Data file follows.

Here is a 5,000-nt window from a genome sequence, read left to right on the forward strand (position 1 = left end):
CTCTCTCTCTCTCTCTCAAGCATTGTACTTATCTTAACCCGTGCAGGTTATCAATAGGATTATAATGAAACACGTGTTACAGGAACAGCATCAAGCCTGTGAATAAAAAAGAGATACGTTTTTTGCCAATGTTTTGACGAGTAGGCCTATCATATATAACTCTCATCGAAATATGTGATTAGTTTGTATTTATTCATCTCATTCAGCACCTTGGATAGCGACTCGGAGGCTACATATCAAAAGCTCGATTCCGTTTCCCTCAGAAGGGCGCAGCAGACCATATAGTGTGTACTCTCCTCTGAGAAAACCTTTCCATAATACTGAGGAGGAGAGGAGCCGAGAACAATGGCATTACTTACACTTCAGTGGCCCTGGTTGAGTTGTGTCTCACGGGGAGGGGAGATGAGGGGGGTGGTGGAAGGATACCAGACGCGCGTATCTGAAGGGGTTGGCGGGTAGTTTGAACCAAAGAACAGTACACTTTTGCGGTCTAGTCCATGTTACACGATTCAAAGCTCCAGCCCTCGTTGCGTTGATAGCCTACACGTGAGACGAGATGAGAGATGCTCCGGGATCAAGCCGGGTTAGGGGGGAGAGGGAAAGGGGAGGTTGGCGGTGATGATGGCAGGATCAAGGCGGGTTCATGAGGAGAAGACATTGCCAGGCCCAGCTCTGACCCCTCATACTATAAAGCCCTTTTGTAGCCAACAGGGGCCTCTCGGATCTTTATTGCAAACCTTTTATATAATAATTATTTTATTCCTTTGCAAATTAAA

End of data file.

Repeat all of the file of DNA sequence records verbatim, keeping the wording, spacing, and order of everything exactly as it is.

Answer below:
Here is a 5,000-nt window from a genome sequence, read left to right on the forward strand (position 1 = left end):
CTCTCTCTCTCTCTCTCAAGCATTGTACTTATCTTAACCCGTGCAGGTTATCAATAGGATTATAATGAAACACGTGTTACAGGAACAGCATCAAGCCTGTGAATAAAAAAGAGATACGTTTTTTGCCAATGTTTTGACGAGTAGGCCTATCATATATAACTCTCATCGAAATATGTGATTAGTTTGTATTTATTCATCTCATTCAGCACCTTGGATAGCGACTCGGAGGCTACATATCAAAAGCTCGATTCCGTTTCCCTCAGAAGGGCGCAGCAGACCATATAGTGTGTACTCTCCTCTGAGAAAACCTTTCCATAATACTGAGGAGGAGAGGAGCCGAGAACAATGGCATTACTTACACTTCAGTGGCCCTGGTTGAGTTGTGTCTCACGGGGAGGGGAGATGAGGGGGGTGGTGGAAGGATACCAGACGCGCGTATCTGAAGGGGTTGGCGGGTAGTTTGAACCAAAGAACAGTACACTTTTGCGGTCTAGTCCATGTTACACGATTCAAAGCTCCAGCCCTCGTTGCGTTGATAGCCTACACGTGAGACGAGATGAGAGATGCTCCGGGATCAAGCCGGGTTAGGGGGGAGAGGGAAAGGGGAGGTTGGCGGTGATGATGGCAGGATCAAGGCGGGTTCATGAGGAGAAGACATTGCCAGGCCCAGCTCTGACCCCTCATACTATAAAGCCCTTTTGTAGCCAACAGGGGCCTCTCGGATCTTTATTGCAAACCTTTTATATAATAATTATTTTATTCCTTTGCAAATTAAA